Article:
Intel has 49 qubit superconducting quantum chip and a neuromorphic chip

At CES 2018, Intel CEO Brian Krzanich announced the successful design, fabrication and delivery of a 49-qubit superconducting quantum test chip. The keynote also noted the promise of neuromorphic computing.

Above – Intel Corporation is making fast progress scaling superconducting quantum computing test chips to higher qubit counts — from 7, to 17 and now 49 qubits (left to right). Multiple gold connectors are required to control and operate each qubit. (Credit: Walden Kirsch/Intel Corporation)

Intel Corporation’s 49-qubit quantum computing test chip, code-named “Tangle Lake,” was unveiled at 2018 CES in Las Vegas.

CEO Brian Krzanich calling it a major breakthrough in quantum computing and the next step to quantum supremacy (when quantum computers are faster than classical computers).

Intel has a neuromorphic computing chip. The artificial intelligence (AI) test chip Loihi, which was announced in September.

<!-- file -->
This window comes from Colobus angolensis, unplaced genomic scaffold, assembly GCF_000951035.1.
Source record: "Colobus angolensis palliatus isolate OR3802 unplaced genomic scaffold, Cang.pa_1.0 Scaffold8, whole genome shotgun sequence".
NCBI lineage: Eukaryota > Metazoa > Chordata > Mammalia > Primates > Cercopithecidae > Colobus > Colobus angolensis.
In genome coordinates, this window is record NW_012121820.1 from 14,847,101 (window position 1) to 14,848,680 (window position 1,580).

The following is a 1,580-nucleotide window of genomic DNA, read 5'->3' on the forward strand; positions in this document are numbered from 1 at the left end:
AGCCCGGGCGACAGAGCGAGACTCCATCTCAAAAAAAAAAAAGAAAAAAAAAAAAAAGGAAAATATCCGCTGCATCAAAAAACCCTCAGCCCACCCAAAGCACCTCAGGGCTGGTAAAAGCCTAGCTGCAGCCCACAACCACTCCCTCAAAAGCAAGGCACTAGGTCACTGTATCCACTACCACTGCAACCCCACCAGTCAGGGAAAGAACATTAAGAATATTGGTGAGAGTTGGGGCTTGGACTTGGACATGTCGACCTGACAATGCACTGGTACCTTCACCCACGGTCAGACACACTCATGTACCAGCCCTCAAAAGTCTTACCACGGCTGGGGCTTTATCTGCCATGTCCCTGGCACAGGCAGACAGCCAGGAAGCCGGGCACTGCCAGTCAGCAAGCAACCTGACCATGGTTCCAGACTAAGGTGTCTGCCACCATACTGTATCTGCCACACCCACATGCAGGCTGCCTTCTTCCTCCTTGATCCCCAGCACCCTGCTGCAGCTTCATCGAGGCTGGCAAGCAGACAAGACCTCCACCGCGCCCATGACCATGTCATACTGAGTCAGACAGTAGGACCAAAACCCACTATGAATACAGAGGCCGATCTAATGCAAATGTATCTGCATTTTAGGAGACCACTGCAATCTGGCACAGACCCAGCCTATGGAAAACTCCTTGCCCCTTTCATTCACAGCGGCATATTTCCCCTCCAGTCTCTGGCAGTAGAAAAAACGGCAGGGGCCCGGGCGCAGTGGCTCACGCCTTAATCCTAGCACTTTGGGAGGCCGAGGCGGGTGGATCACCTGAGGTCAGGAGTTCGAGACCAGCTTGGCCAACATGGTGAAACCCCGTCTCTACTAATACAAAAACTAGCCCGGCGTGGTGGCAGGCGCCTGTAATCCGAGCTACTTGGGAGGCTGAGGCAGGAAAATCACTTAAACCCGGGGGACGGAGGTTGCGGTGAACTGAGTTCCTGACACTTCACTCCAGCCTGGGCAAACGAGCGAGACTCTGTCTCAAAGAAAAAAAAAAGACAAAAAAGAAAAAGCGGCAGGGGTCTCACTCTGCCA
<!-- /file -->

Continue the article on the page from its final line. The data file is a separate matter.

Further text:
According to Krzanich, Intel now has a fully functioning neuromorphic chip that after a few weeks is already performing simple object recognition in the labs.

The Intel Nervana NNP (Neural Network Processor) promises to revolutionize AI computing across myriad industries. Using Intel Nervana technology, companies will be able to develop entirely new classes of AI applications that maximize the amount of data processed and enable customers to find greater insights – transforming their businesses. Examples include:

Health care: AI will allow for earlier diagnosis and greater accuracy, helping make the impossible possible by advancing research on cancer, Parkinson’s disease and other brain disorders.

Social media: Providers will be able to deliver a more personalized experience to their customers and offer more targeted reach to their advertisers.

Automotive: The accelerated learning delivered in this new platform brings us another step closer to putting autonomous vehicles on the road.

Weather: Consider the immense data required to understand movement, wind speeds, water temperatures and other factors that decide a hurricane’s path. Having a processor that takes better advantage of data inputs could improve predictions on how subtle climate shifts may increase hurricanes in different geographies.

Intel is on track to exceed the goal they set in 2016 of achieving 100 times greater AI performance by 2020.